Lenny Eversong

Top Songs & Albums Lenny Eversong

715 Followers

... read moreLeny Eversong was a successful singer from the '30s until the late '60s. Also popular abroad, she performed in Argentina, France, and in the U.S., where she had several seasons and recorded, backed by the Neal Hefti Orchestra, her LP Leny Eversong na América do Norte (1957). Eversong's most...

Key songs

Jangada
Lenny Eversong
3:16
Na Baixa Do Sapateiro
Lenny Eversong
4:14
Jezebel
Lenny Eversong
3:10
Stop The Clock
Lenny Eversong
3:19
Stay In My Arms
Lenny Eversong
3:02

Biography

Active: 1930s-1970s
Country Of origin: Portugal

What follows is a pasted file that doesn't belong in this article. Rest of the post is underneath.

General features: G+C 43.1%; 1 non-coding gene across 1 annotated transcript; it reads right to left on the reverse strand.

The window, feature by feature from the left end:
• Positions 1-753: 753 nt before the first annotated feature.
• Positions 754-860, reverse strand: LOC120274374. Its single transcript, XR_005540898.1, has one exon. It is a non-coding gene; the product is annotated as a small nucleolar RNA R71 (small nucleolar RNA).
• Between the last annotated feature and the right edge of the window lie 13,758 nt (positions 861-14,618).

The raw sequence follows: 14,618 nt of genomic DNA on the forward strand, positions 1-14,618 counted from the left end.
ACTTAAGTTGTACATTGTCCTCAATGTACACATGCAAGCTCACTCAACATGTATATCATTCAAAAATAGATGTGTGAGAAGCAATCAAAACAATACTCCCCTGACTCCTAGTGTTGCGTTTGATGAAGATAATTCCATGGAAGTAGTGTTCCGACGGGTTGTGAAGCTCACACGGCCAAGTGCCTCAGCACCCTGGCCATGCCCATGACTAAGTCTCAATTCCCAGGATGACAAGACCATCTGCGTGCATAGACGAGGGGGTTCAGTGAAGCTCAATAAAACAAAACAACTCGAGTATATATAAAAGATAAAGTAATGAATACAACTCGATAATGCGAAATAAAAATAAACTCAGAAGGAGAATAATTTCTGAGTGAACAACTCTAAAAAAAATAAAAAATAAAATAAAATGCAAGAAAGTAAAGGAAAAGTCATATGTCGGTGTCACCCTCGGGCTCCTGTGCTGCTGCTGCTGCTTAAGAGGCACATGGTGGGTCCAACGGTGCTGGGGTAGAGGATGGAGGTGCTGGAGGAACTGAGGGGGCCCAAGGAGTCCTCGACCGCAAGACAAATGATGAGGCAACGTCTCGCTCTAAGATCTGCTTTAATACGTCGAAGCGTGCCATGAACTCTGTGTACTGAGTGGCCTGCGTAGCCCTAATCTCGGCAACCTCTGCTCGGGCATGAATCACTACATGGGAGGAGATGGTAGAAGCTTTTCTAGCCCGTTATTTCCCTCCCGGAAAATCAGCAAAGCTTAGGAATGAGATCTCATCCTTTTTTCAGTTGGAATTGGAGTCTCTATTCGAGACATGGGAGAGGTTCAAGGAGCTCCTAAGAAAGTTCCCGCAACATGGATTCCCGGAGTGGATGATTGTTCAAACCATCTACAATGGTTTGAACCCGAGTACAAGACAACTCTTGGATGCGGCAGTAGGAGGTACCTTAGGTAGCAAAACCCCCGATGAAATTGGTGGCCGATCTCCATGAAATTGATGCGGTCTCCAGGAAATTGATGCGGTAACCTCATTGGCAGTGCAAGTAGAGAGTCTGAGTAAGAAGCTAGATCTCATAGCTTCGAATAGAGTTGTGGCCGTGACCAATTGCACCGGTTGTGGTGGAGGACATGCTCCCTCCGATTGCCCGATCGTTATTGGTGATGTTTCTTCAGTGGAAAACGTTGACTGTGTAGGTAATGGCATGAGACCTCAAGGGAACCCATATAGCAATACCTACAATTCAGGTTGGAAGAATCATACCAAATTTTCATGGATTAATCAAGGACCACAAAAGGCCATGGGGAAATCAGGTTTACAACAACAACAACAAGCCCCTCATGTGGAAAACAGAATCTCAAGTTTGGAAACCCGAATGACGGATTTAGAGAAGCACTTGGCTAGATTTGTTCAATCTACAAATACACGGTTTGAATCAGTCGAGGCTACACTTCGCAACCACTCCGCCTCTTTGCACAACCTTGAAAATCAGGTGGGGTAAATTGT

Leny Eversong was a successful singer from the '30s until the late '60s. Also popular abroad, she performed in Argentina, France, and in the U.S., where she had several seasons and recorded, backed by the Neal Hefti Orchestra, her LP Leny Eversong na América do Norte (1957). Eversong's most celebrated feature was her potent voice, and her main particularity was her devotion to the American repertory, having recorded and performed very little Brazilian music. Her biggest hit was "Jezebel" (Hanklin), recorded by her for the first time in 1952. Eversong started to work in her home town's Rádio Clube at 12. Since the beginning, her specialty was American music, mostly fox trots, that she would learn to sing through exhaustive record listening because she didn't speak English. In 1936, she had a season in Rio, performing at the Rádio Tupi and at the luxurious Cassino da Urca and Copacabana Palace Hotel. In the next year she went to São Paulo, hired for the regular cast of the Night and Day nightclub. Her first individual album came in 1942, in which she recorded the fox trot "Tangerine," accompanied by the Orquestra de Totó. Six years after that she performed in Buenos Aires (Argentina), where she was presented as a North American singer. Returning to Brazil she introduced some Brazilian music into her repertory, until she went to Paris (France) in 1958, where she performed at the Olympia. Two years later she started to go to the U.S., having eight annual seasons in that country until the 'late 60s. Her late performances were in the early '80s. ~ Alvaro Neder~ Rovi